Did you know that F. Scott Fitzgerald and Woodrow Wilson once lived in Bolton Hill?
The residential enclave of Bolton Hill rivals Boston’s Beacon Hill and New York’s Brooklyn Heights as a neighborhood attracting some of the city’s most distinguished residents throughout its 150 years.
In the late 1990s and early 2000s, longtime Bolton Hill resident Frank R. Shivers, Jr. led an effort to highlight these famous residents with building plaques, modeled on ones that have adorned the city of London since 1867. Round and blue, these plaques note that a noteworthy person lived or worked in that building.
Like London’s, Bolton Hill’s blue plaques honor figures of national standing who at one time lived in our special neighborhood. Renowned physicians, educators, writers, editors, art collectors, authors, researchers, philanthropists, and more have chosen to make Bolton Hill their home.
In order to qualify for a Blue Plaque, the individual who lived in the house must have made a significant contribution to their field and community extending beyond the neighborhood itself. In addition, the nominee must either be deceased or one hundred years of age or older.
The original set of 22 plaques was installed in 2003. By 2012, interest in a second round of Blue Plaques had developed, and new nominations were requested. However, the process languished for several years until then MRIA president Steve Howard asked Neal Friedlander to take over the committee in 2016.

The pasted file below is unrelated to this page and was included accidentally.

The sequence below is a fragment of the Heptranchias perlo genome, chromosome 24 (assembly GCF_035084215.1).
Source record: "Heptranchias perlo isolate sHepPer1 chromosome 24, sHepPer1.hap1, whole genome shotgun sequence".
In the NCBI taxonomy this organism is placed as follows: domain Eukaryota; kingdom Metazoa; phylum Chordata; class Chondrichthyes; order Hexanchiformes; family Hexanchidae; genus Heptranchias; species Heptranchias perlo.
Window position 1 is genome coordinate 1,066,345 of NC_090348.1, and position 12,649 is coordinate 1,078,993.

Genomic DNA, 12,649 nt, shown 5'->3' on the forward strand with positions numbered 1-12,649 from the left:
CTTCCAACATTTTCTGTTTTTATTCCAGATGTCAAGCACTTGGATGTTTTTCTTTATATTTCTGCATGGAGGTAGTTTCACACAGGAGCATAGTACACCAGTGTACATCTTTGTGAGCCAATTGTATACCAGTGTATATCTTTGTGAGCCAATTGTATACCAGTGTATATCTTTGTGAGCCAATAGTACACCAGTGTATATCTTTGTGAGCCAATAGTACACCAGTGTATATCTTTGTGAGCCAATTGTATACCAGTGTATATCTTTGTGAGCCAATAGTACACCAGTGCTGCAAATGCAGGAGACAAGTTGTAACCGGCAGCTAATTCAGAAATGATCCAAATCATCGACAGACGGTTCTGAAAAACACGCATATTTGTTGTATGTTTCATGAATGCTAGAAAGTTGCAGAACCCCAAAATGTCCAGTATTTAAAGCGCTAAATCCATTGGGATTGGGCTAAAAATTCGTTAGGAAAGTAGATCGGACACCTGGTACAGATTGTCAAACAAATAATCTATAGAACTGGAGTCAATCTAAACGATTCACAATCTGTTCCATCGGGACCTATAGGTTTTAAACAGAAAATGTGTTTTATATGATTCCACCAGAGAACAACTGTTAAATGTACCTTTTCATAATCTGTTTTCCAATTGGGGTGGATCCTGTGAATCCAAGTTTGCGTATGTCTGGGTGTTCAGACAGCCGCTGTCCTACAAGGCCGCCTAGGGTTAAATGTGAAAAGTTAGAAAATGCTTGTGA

Neal’s committee included Betsy Nix, a historian at the University of Baltimore, and neighbors Barbara Blumberg, Kristine Smets, Steve Ruckman, and Michael Collins. The group asked for and received several new nominations to add to the ones already in the files from the 2012 effort.
The group divided up the names and conducted research before voting to approve the final list. Most of the nominations were accepted, although a few were not.
Then came the process of confirming if the building owner actually wanted a plaque installed, as some nominees had been suggested by people who did not live at the property where the nominees had resided. Since some of the properties were owned by corporations, Michael Collins undertook the added step of reviewing tax records to contact those owners.
After obtaining approvals, Neal contacted the original fabricator, who had fortunately retained the earlier templates. Finally, Neal and Michael drafted each plaque’s language and had it reviewed by the homeowners.
Here are the names of the historic residents and their addresses for the 13 new Blue Plaques which the committee hopes to install in June.
Find out more about these historic residents and preview what you’ll see on the plaques. Blue Plaque Citations